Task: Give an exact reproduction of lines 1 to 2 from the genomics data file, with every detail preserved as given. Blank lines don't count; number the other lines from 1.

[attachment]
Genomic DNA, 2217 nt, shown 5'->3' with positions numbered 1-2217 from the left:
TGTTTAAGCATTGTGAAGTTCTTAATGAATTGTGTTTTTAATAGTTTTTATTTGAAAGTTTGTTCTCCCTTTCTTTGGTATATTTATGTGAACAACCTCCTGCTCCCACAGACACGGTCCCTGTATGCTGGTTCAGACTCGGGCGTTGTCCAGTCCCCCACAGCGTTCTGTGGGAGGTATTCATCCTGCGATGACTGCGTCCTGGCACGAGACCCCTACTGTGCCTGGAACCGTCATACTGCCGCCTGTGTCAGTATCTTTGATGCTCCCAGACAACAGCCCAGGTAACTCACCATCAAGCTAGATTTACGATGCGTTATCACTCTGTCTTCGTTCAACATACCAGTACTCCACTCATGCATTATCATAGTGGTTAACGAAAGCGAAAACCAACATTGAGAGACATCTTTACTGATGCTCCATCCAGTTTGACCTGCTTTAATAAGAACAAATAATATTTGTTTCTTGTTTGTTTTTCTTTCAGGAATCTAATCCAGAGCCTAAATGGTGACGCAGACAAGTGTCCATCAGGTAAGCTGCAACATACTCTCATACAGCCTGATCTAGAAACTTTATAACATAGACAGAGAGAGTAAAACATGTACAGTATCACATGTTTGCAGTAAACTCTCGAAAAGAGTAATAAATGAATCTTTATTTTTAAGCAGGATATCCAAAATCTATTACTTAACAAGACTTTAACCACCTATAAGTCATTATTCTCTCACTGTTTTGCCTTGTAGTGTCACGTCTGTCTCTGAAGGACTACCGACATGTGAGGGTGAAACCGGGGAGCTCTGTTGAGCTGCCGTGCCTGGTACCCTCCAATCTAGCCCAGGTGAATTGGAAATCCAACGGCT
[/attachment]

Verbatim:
Genomic DNA, 2217 nt, shown 5'->3' with positions numbered 1-2217 from the left:
TGTTTAAGCATTGTGAAGTTCTTAATGAATTGTGTTTTTAATAGTTTTTATTTGAAAGTTTGTTCTCCCTTTCTTTGGTATATTTATGTGAACAACCTCCTGCTCCCACAGACACGGTCCCTGTATGCTGGTTCAGACTCGGGCGTTGTCCAGTCCCCCACAGCGTTCTGTGGGAGGTATTCATCCTGCGATGACTGCGTCCTGGCACGAGACCCCTACTGTGCCTGGAACCGTCATACTGCCGCCTGTGTCAGTATCTTTGATGCTCCCAGACAACAGCCCAGGTAACTCACCATCAAGCTAGATTTACGATGCGTTATCACTCTGTCTTCGTTCAACATACCAGTACTCCACTCATGCATTATCATAGTGGTTAACGAAAGCGAAAACCAACATTGAGAGACATCTTTACTGATGCTCCATCCAGTTTGACCTGCTTTAATAAGAACAAATAATATTTGTTTCTTGTTTGTTTTTCTTTCAGGAATCTAATCCAGAGCCTAAATGGTGACGCAGACAAGTGTCCATCAGGTAAGCTGCAACATACTCTCATACAGCCTGATCTAGAAACTTTATAACATAGACAGAGAGAGTAAAACATGTACAGTATCACATGTTTGCAGTAAACTCTCGAAAAGAGTAATAAATGAATCTTTATTTTTAAGCAGGATATCCAAAATCTATTACTTAACAAGACTTTAACCACCTATAAGTCATTATTCTCTCACTGTTTTGCCTTGTAGTGTCACGTCTGTCTCTGAAGGACTACCGACATGTGAGGGTGAAACCGGGGAGCTCTGTTGAGCTGCCGTGCCTGGTACCCTCCAATCTAGCCCAGGTGAATTGGAAATCCAACGGCT